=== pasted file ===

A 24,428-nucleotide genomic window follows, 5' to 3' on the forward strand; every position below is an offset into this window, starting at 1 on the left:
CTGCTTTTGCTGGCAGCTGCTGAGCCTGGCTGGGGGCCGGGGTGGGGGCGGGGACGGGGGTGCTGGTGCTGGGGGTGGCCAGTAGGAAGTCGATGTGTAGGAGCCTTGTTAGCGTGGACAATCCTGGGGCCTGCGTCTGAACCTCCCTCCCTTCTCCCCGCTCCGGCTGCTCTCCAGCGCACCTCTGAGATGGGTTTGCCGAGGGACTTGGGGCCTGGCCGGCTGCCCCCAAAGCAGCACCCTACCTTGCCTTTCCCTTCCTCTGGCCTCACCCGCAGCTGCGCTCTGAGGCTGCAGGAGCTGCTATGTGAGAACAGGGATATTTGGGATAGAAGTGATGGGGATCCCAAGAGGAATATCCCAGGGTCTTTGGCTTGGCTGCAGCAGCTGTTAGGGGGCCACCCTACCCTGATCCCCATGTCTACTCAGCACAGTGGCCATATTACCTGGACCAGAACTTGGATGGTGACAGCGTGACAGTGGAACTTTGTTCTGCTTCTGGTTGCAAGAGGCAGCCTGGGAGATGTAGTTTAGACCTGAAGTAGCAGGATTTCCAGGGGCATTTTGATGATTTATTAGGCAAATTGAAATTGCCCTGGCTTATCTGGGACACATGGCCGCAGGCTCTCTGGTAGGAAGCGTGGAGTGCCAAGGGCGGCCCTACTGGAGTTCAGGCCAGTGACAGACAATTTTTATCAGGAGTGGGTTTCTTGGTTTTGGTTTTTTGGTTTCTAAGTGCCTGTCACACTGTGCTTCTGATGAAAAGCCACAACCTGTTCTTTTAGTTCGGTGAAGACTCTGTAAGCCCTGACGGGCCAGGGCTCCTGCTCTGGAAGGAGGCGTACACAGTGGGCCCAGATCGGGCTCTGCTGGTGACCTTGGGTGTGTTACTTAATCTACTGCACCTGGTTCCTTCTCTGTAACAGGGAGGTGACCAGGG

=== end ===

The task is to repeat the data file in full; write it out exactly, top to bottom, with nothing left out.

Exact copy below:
A 24,428-nucleotide genomic window follows, 5' to 3' on the forward strand; every position below is an offset into this window, starting at 1 on the left:
CTGCTTTTGCTGGCAGCTGCTGAGCCTGGCTGGGGGCCGGGGTGGGGGCGGGGACGGGGGTGCTGGTGCTGGGGGTGGCCAGTAGGAAGTCGATGTGTAGGAGCCTTGTTAGCGTGGACAATCCTGGGGCCTGCGTCTGAACCTCCCTCCCTTCTCCCCGCTCCGGCTGCTCTCCAGCGCACCTCTGAGATGGGTTTGCCGAGGGACTTGGGGCCTGGCCGGCTGCCCCCAAAGCAGCACCCTACCTTGCCTTTCCCTTCCTCTGGCCTCACCCGCAGCTGCGCTCTGAGGCTGCAGGAGCTGCTATGTGAGAACAGGGATATTTGGGATAGAAGTGATGGGGATCCCAAGAGGAATATCCCAGGGTCTTTGGCTTGGCTGCAGCAGCTGTTAGGGGGCCACCCTACCCTGATCCCCATGTCTACTCAGCACAGTGGCCATATTACCTGGACCAGAACTTGGATGGTGACAGCGTGACAGTGGAACTTTGTTCTGCTTCTGGTTGCAAGAGGCAGCCTGGGAGATGTAGTTTAGACCTGAAGTAGCAGGATTTCCAGGGGCATTTTGATGATTTATTAGGCAAATTGAAATTGCCCTGGCTTATCTGGGACACATGGCCGCAGGCTCTCTGGTAGGAAGCGTGGAGTGCCAAGGGCGGCCCTACTGGAGTTCAGGCCAGTGACAGACAATTTTTATCAGGAGTGGGTTTCTTGGTTTTGGTTTTTTGGTTTCTAAGTGCCTGTCACACTGTGCTTCTGATGAAAAGCCACAACCTGTTCTTTTAGTTCGGTGAAGACTCTGTAAGCCCTGACGGGCCAGGGCTCCTGCTCTGGAAGGAGGCGTACACAGTGGGCCCAGATCGGGCTCTGCTGGTGACCTTGGGTGTGTTACTTAATCTACTGCACCTGGTTCCTTCTCTGTAACAGGGAGGTGACCAGGG